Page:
Takeaway: Expert testimony (in the form of declarations, for example) is particularly important when issues such as obviousness and whether a document was publicly available before the critical date of the challenged patent are before the Board.
In its Final Written Decision, the Board held that the only claim at issue in this matter, namely, claim 30 of the ‘662 patent, to be unpatentable under 35 U.S.C. § 103(a). According to the Board, this claim would have been obvious in view of the Kantor and Satyanarayanan references, viewed in combination. A single oral argument was conducted for this proceeding and five other related inter partes proceedings.
The ‘662 patent “relates to a data processing system that identifies data items using substantially unique identifiers, otherwise referred to as True Names, which depend on all the data in the data item and only on the data in the data item.” In its Decision on Institution, the Board construed the claimed term “data item” to mean a “sequence of bits” which, in the context of the specification, encompassed components such as “a portion of a file” and “a page in memory.” The parties agreed with this construction, which was accordingly used by the Board in its Final Written Decision.
Petitioner asserted that claim 30 is unpatentable under 35 U.S.C. § 103(a) as obvious over Kantor and Satyanarayanan. In support of this assertion, Petitioner cited the declaration of its expert, Dr. Clark. Patent Owner responded by asserting that Kantor does not disclose certain claim limitations that Petitioner attributed to this reference, that it would not have been obvious to have combined Kantor in the manner asserted by Petitioner, and that Kantor was not a printed publication under 35 U.S.C. § 102(b).
In conducting its obviousness analysis, the Board took into consideration the testimony of Petitioner’s expert Dr. Clark. The Board concurred with Dr. Clark that it would have been obvious to have combined Kantor and Satyanarayanan “to provide more reliable storage systems for the BBS’s files.” The Board further concluded that the combination of Kantor and Satyanarayanan would include all of the limitations recited in challenged claim 30.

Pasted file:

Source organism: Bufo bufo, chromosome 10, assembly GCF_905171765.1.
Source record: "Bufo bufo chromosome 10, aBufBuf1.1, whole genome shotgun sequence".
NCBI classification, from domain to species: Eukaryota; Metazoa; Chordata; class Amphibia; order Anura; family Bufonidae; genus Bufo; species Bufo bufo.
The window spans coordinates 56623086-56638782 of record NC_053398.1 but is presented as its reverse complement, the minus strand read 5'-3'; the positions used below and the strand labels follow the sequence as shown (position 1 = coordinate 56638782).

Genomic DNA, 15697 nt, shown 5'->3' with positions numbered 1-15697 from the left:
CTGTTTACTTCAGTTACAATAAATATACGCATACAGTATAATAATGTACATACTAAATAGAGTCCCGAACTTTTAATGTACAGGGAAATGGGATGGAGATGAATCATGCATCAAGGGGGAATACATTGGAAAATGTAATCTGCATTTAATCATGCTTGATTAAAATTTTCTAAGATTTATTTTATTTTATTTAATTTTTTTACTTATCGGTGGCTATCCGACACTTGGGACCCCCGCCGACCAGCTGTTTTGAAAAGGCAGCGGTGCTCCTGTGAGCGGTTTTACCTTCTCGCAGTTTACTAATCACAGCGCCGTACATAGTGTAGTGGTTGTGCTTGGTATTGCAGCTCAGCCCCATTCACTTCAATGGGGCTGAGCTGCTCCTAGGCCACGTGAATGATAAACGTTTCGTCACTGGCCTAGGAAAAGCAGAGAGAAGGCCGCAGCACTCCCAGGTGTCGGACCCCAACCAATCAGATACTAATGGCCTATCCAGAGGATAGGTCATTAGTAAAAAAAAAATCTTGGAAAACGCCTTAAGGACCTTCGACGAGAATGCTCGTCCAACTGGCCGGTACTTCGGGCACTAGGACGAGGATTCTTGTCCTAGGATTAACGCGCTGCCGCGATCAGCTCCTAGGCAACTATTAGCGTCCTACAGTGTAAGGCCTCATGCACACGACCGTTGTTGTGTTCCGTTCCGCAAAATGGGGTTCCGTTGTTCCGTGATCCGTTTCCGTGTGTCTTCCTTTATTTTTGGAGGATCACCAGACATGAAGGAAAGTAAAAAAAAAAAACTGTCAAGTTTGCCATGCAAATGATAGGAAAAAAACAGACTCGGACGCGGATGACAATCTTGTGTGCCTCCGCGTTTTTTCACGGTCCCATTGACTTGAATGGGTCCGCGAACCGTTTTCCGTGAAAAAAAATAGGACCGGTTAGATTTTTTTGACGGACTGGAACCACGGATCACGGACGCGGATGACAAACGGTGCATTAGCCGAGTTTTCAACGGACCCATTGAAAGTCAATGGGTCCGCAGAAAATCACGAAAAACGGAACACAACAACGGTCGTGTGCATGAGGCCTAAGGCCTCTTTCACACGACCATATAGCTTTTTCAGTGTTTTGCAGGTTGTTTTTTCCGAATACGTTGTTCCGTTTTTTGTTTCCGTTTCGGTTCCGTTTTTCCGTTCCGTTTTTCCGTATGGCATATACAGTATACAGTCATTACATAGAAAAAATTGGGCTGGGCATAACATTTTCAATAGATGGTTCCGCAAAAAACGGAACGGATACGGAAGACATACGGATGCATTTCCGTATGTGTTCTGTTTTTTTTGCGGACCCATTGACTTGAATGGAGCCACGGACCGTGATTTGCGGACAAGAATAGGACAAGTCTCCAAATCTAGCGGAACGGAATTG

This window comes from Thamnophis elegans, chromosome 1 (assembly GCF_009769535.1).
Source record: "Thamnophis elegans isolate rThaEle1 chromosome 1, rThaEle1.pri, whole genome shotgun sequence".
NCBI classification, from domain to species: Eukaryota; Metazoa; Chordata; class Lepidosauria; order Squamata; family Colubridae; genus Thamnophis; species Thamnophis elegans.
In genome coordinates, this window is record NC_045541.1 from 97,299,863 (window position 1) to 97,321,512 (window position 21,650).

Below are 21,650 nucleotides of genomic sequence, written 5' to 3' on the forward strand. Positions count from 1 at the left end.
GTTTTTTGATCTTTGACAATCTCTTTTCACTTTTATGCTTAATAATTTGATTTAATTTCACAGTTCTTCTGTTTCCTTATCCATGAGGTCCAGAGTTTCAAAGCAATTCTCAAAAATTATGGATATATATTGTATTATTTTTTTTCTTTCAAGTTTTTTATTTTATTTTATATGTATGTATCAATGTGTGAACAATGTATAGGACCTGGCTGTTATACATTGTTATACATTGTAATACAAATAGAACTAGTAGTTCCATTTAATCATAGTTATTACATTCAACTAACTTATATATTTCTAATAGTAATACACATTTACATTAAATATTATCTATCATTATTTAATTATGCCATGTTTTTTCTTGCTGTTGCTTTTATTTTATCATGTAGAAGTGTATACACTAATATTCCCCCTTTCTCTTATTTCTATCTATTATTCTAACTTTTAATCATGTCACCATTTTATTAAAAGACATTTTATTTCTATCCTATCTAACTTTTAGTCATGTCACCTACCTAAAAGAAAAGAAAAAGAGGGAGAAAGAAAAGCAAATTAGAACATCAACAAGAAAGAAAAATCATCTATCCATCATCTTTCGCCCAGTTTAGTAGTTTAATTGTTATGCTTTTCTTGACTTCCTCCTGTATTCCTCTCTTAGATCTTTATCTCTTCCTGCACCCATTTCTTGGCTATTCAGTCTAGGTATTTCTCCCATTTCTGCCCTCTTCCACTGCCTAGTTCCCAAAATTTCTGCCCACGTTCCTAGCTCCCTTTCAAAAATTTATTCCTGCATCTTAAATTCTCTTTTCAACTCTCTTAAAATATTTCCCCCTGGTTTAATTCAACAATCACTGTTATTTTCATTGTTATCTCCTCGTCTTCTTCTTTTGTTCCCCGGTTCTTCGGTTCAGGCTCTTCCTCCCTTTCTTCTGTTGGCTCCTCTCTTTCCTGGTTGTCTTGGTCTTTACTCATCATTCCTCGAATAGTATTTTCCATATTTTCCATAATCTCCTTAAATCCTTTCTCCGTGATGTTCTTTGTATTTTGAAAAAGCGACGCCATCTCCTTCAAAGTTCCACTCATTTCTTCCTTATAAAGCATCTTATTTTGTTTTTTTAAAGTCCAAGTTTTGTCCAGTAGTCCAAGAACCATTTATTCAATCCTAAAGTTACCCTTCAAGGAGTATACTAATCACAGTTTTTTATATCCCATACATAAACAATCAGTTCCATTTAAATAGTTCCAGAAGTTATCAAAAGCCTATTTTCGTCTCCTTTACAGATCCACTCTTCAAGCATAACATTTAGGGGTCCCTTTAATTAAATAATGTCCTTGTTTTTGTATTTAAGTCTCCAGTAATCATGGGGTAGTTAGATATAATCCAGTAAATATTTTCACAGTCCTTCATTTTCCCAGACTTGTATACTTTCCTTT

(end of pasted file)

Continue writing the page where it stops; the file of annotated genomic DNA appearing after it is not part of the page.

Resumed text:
Patent Owner attempted to rely on its licensing activities as secondary evidence of non-obviousness, including directing the Board’s attention to three licensing agreements and to the declaration of Mr. Kevin Burmeister. But the Board concluded that the evidence submitted by Patent Owner fell short of demonstrating the required nexus between its licensing activities and the subject matter of challenged claim 30. According to the Board, Patent Owner did not “present credible or sufficient evidence that the three licensing agreements arose out of recognition and acceptance of the claimed subject matter recited in claim 30.” Also, even if any success had been demonstrated by this evidence, it was nonetheless outweighed by the strong evidence of obviousness over Kantor and Satyanarayanan.
Considerable discussion in the Final Written Decision was directed to the issue of whether the Kantor reference was a printed publication under 35 U.S.C. § 102(b). In support of its position that Kantor was publicly available before the critical date of the challenged ‘662 patent, Petitioner proffered a declaration of Mr. Michael Sussell and declarations of Mr. Jason S. Sadofsky. Patent Owner’s position was that Petitioner had failed to establish that the specific relied-upon version of Kantor did not exist prior to the critical date, and that Petitioner had not submitted sufficient evidence to prove that “Kantor was disseminated publicly, catalogued, or indexed in a meaningful way.” Taking into account all of the evidence before it, the Board concluded that Petitioner had demonstrated by a preponderance of the evidence that Kantor was a printed publication under 35 U.S.C. § 102(b).
Petitioner had filed a Motion to Exclude in which it sought to exclude the aforementioned three licensing agreements and Mr. Bermeister’s declarations relating to such agreements (which Patent Owner had submitted as secondary evidence of non-obviousness), as well as the declaration of Mr. Thompson (which Patent Owner had submitted to evidence that Kantor was made sufficiently accessible to a person interested and ordinarily skilled in the art). The Board dismissed Petitioner’s Motion to Exclude as moot.
Patent Owner had also filed a Motion to Exclude. In this regard, Patent Owner sought to exclude the relied-upon Kantor reference, certain documents and the declarations of Messrs. Sussell and Sadofsky regarding those documents, the declarations of Messrs. Sussell and Sadofsky regarding Kantor, Mr. Sadofsky’s deposition, and Mr. Clark’s rebuttal declaration. Citing Federal Rules of Evidence §§ 901(b)(8), 901(b)(1), and 902, the Board denied Patent Owner’s Motion to Exclude.
EMC Corporation v. Personal Web Technologies, LLC and Level 3 Communications, LLC, IPR2013-00086
Final Written Decision
Dated: May 15, 2014
Patent 7,949,662 B2
Before: Kevin F. Turner, Joni Y. Chang, and Michael R. Zecher
Written by: Turner
Related Proceedings: PersonalWeb Technologies LLC v. EMC Corporation and VMware, Inc., No. 6:11-cv-00660-LED (E.D. Tex.), IPR2013-00082, IPR2013-00083, IPR2013-00084, IPR2013-00085, and IPR2013-00087